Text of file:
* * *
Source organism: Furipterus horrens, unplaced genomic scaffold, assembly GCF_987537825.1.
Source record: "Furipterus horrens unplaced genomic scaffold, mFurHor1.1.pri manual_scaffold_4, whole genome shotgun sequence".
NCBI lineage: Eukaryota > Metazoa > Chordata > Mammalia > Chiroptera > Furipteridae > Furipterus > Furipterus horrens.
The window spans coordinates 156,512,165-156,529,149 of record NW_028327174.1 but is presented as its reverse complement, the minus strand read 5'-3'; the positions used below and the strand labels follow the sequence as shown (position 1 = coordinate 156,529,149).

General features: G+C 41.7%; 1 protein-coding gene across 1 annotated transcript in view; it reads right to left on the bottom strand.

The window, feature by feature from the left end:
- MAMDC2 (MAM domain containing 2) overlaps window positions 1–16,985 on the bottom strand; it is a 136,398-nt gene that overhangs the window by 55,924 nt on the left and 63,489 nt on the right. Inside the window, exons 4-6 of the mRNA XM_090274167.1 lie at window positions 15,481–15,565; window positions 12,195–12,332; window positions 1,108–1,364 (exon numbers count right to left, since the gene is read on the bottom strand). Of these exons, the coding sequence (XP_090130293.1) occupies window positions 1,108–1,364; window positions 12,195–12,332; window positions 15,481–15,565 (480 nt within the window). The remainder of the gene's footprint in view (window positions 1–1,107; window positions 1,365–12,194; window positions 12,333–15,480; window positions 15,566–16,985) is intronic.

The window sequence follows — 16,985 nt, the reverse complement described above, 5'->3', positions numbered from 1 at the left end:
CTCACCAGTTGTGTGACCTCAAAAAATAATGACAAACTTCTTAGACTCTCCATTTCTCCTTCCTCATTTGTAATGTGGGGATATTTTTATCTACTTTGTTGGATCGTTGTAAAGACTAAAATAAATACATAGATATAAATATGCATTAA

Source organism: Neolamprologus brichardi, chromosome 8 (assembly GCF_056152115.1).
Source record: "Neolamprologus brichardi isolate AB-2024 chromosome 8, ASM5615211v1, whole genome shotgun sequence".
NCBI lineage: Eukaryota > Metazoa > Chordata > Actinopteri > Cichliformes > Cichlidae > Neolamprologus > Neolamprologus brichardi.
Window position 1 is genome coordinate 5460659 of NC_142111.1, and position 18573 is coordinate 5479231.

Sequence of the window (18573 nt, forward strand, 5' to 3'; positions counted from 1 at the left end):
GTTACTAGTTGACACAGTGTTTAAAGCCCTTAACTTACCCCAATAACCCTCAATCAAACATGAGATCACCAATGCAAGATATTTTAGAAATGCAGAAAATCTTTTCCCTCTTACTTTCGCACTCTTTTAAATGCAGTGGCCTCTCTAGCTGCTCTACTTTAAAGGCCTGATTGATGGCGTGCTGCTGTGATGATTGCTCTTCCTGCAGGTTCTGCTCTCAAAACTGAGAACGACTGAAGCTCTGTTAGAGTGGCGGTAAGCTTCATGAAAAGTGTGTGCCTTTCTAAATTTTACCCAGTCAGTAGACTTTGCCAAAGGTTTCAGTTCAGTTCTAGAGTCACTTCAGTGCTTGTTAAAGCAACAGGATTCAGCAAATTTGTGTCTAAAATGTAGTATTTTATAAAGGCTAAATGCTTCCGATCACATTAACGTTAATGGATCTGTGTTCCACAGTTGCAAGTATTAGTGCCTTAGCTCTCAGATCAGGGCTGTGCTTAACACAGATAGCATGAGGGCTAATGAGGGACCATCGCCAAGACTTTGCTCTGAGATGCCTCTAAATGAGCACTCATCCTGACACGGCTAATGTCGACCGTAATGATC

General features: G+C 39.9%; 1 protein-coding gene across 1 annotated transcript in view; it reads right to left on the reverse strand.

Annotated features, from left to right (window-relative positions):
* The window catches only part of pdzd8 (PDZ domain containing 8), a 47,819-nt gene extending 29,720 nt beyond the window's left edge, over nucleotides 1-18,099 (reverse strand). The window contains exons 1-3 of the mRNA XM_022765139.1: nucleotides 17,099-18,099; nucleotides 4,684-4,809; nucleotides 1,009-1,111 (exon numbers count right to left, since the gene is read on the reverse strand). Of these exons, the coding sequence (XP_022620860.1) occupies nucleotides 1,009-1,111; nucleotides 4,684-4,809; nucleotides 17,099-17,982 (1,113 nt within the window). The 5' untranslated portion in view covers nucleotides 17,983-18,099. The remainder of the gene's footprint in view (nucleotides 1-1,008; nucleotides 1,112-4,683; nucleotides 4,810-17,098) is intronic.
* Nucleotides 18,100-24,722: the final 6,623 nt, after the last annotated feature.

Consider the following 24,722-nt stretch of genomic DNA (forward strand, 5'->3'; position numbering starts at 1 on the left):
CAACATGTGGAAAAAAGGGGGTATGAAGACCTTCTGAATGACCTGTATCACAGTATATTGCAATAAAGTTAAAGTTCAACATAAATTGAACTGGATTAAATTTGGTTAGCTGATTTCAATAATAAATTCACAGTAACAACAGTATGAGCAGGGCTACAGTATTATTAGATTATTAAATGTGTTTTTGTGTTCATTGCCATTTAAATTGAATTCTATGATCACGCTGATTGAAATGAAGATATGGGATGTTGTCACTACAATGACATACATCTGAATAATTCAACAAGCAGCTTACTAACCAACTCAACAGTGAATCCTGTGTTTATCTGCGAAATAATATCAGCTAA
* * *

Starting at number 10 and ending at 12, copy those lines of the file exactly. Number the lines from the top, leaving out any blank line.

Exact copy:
Source organism: Neolamprologus brichardi, chromosome 8 (assembly GCF_056152115.1).
Source record: "Neolamprologus brichardi isolate AB-2024 chromosome 8, ASM5615211v1, whole genome shotgun sequence".
NCBI lineage: Eukaryota > Metazoa > Chordata > Actinopteri > Cichliformes > Cichlidae > Neolamprologus > Neolamprologus brichardi.